This story was first published in Discover India. Our founder, Arjun Majumdar, wrote this story way back in 2013 after some surreal moments on the Goechala trek. Scroll down to read the whole story.
At 14,000 feet, the Samiti Lake camp on Goechala trek was a dilapidated trekkers hut. The wooden roof had rotted and caved in. Half the hut was exposed to the sky and a draft whistled in steadily from the opening. We settled down in a corner that was dark and away from the exposed sky, waiting for the night to pass quickly. It was bitterly cold. The next day we were attempting the Goechala.
I slept intermittently. Through the night a coil of cold air swirled around me. When I couldn’t take it any longer, I sat up and was surprised to see the hut awash with a gentle white luminescence that beamed down from the roof. As my eyes adjusted to the light, I noticed the foot of my sleeping bag covered in a soft mound of snow. I looked up and noticed snowdrifts falling gently from the large gap in the roof.
Somehow, at that moment this setting didn’t seem out of place.
I tapped the light on my digital watch and noticed it was 2.30 in the night. We were slotted to leave at 3.30. I had an hour to myself. I quietly got out of the sleeping bag, put on my parka and gently let myself out of the creaking door of the hut. A few heads of my teammates on the Goechala trek turned but they quickly huddled themselves back deeper into their sleeping bags.
I stepped out into a whitewashed landscape. A few inches of snow had fallen just enough to cover everything with a coat of white. On the western horizon, where the valley ended in the middle of two hills the full moon was suspended just above the horizon in a large cheese ball.
The moon cast long dark shadows on the snow. In the bright neon light of the full moon, I could single out the tiniest of pebbles. The air was still as still can be, so quiet that even my own movements seemed cacophonous.
I dug my hands deep into the pockets of my parka and made my way towards the Samiti lake, the moon behind me and my shadows leading the way. The cold had frozen the snow. My foot made a soft crunching noise as if I was treading on a thousand tiny splinters of icicles.
In the vast lunar landscape, I was alone, all alone.
As I got to the lake, Mt Pandim rose from the foot of the lake, reaching up to the sky and almost touching it, its snow-covered silhouette glistening in the night, standing out against the inky darkness of nothing behind it.
On the dark absolute still waters of Samiti, a reflection of the entire mountain stared at me. I could see every snow patch, every crag and every gully of the great mountain.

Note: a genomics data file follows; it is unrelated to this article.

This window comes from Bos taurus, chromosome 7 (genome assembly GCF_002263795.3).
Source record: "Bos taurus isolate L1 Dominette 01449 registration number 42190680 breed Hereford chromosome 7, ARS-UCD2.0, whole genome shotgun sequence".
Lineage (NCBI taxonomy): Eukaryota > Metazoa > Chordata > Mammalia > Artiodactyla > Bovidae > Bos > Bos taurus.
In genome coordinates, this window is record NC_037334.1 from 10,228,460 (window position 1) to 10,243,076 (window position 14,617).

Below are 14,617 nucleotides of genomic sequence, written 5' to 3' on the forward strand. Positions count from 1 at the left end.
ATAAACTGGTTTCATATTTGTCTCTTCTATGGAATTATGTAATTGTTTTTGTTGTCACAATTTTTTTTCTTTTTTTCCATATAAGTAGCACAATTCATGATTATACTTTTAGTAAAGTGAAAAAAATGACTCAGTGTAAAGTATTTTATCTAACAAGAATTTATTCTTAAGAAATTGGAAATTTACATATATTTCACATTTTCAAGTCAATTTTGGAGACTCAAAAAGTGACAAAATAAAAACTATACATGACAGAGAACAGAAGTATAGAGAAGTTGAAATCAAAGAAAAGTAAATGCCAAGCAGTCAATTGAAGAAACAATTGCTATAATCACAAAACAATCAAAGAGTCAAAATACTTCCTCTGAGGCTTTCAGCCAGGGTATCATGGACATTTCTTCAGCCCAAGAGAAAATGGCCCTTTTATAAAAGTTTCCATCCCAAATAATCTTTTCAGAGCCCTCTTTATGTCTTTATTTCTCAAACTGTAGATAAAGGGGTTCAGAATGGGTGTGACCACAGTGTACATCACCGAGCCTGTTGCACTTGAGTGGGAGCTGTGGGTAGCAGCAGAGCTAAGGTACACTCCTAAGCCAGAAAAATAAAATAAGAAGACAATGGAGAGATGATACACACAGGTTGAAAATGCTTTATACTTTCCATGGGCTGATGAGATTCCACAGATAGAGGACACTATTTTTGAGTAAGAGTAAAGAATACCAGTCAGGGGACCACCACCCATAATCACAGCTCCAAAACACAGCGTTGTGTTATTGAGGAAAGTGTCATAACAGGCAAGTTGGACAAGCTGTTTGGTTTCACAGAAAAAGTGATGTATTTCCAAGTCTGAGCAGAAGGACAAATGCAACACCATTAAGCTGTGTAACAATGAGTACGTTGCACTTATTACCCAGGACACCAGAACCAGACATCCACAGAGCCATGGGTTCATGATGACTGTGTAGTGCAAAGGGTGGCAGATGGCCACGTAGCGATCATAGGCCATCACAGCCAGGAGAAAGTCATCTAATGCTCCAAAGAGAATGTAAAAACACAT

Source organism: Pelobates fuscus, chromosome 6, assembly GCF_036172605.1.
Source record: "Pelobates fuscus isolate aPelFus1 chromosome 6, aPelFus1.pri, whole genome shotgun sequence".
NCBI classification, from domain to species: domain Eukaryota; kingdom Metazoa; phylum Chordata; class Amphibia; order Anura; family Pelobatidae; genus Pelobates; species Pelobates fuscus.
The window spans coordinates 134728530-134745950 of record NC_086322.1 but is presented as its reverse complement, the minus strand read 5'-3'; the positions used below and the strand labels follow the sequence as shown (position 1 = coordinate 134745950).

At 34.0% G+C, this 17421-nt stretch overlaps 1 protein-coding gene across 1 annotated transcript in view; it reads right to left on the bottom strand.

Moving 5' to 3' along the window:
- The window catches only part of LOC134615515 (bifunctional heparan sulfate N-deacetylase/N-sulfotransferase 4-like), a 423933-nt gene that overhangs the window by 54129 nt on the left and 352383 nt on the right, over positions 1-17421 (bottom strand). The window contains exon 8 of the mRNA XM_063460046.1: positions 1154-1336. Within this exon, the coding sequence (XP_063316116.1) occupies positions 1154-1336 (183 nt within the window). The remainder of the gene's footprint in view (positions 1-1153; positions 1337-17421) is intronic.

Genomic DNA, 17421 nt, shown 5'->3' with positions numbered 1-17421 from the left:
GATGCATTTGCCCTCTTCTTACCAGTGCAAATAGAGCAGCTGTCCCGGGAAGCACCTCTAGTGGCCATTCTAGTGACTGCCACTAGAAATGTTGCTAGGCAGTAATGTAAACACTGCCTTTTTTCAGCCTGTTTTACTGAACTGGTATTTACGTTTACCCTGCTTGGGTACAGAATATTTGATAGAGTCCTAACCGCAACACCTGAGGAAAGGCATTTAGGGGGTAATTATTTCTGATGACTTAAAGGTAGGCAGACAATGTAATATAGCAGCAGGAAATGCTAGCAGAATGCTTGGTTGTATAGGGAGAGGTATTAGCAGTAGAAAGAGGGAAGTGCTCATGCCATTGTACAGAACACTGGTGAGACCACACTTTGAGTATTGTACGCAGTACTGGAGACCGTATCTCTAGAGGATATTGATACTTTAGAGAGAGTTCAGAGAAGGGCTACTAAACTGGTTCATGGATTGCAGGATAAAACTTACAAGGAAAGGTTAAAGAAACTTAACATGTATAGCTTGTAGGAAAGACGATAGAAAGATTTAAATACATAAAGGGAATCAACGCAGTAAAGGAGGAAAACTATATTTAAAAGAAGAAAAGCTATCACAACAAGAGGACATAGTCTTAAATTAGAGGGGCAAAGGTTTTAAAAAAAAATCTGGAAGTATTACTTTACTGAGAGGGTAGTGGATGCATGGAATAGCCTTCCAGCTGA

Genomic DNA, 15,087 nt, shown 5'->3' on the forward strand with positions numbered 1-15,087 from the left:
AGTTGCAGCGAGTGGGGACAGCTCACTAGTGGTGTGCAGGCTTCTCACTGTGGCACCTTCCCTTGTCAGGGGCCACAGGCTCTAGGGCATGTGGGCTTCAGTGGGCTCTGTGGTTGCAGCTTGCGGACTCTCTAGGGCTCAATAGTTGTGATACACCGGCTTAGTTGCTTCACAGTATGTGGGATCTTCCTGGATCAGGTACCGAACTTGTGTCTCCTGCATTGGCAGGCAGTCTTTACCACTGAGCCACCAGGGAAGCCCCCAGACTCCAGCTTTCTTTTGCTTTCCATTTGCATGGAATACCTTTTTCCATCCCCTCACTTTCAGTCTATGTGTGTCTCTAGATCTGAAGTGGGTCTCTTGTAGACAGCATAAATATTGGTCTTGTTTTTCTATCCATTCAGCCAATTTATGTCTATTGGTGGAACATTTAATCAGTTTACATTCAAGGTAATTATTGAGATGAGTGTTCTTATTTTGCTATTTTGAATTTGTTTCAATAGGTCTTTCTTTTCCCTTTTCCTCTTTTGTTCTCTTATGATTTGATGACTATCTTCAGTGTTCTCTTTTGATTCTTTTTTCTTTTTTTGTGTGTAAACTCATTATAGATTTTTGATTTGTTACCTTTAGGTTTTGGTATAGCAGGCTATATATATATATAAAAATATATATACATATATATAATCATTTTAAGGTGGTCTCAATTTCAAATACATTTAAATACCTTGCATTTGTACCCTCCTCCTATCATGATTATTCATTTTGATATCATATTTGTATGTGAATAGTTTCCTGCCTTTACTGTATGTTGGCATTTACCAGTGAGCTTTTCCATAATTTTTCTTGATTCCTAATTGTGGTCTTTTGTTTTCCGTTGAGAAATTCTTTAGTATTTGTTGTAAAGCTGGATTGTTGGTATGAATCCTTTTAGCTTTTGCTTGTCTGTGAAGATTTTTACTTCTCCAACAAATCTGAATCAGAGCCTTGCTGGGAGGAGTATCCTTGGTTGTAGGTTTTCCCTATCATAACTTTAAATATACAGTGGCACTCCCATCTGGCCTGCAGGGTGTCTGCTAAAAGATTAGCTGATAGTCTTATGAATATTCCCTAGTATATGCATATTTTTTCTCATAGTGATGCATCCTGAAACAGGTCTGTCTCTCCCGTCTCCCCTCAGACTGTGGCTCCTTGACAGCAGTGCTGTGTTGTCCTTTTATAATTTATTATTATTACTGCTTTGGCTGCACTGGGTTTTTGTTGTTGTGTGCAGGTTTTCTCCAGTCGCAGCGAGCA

Overwhelmed at what I was seeing, for the first time in my life on a trek, tears welled up in my eyes. That night I cried for everything I loved and despaired. I wondered why I was alone.
I slowly trudged my way back to the hut, the moon in my eyes. It was almost getting to be 3.30. It was time to make a move. The vision of Mt Pandim on the waters of Samiti lake lingered in my mind.
The team gathered itself quickly. We left our backpacks behind at the hut and started on our attempt at the Goecha pass at 16,000 feet. We didn’t bring out our torches. That night the moon was our beacon.
At 4.45 when we had covered a lot of ground and reached a high point, we stopped for a while to rest. We stood looking at the Kanchenjunga range fanned out in front of us, a stone’s throw away.
To the east, a faint glimmer of light was sneaking in behind the ridges of the mountain folds. To my west, the night was still dark. The moon by now had climbed higher in the sky but was still bright enough to show us our way. Constellations sparkled in the sky.
I turned my gaze to watch the dawn inch its way towards the summits of Kanchenjunga.
From behind me, suddenly, a shooting star streaked its way through the night sky. A halo surrounded the meteor and it seemed to move in slow motion. My eyes followed the meteor until it disappeared behind the still inky darkness of Kanchenjunga.
Two minutes later another meteor moved across the sky towards the Kanchenjunga. I stood transfixed at the sight of this omen. For the second time, that night tears welled up in my eyes.
I often tell this story when we sit around a campfire on a trek. Many feel I have been extraordinarily lucky to see such sights on a trek — a moonlit mountain reflecting on the still waters of a lake and meteors that vanished behind Kanchenjunga.
What I did not tell people is that tucked away in the corners of my purse was a cutting of a newspaper article. The article dated two months earlier was a science report on how we were heading into an unusual month of meteor showers.
For the rest, all we needed was an almanac to predict the full moon night.